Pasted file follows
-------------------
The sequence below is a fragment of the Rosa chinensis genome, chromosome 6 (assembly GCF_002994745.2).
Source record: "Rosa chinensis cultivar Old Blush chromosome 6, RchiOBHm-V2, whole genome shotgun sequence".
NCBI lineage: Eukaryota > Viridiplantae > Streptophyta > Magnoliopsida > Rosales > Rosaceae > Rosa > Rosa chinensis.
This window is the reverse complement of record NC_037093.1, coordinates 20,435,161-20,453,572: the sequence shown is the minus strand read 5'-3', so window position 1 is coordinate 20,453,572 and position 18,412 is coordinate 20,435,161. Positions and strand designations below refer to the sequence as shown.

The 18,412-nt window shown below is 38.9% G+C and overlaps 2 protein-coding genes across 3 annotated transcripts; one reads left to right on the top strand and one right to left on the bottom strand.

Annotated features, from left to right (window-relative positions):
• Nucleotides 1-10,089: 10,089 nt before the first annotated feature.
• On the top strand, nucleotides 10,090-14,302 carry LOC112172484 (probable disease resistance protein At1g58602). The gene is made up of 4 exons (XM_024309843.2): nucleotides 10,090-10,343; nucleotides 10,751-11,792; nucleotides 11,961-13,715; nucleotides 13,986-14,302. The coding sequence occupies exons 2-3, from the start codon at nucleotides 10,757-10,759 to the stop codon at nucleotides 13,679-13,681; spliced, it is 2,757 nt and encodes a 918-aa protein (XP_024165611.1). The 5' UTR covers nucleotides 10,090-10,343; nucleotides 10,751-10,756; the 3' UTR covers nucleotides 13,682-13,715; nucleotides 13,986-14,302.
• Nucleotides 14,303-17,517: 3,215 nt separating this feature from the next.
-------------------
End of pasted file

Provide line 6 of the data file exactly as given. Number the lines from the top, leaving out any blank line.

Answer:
Annotated features, from left to right (window-relative positions):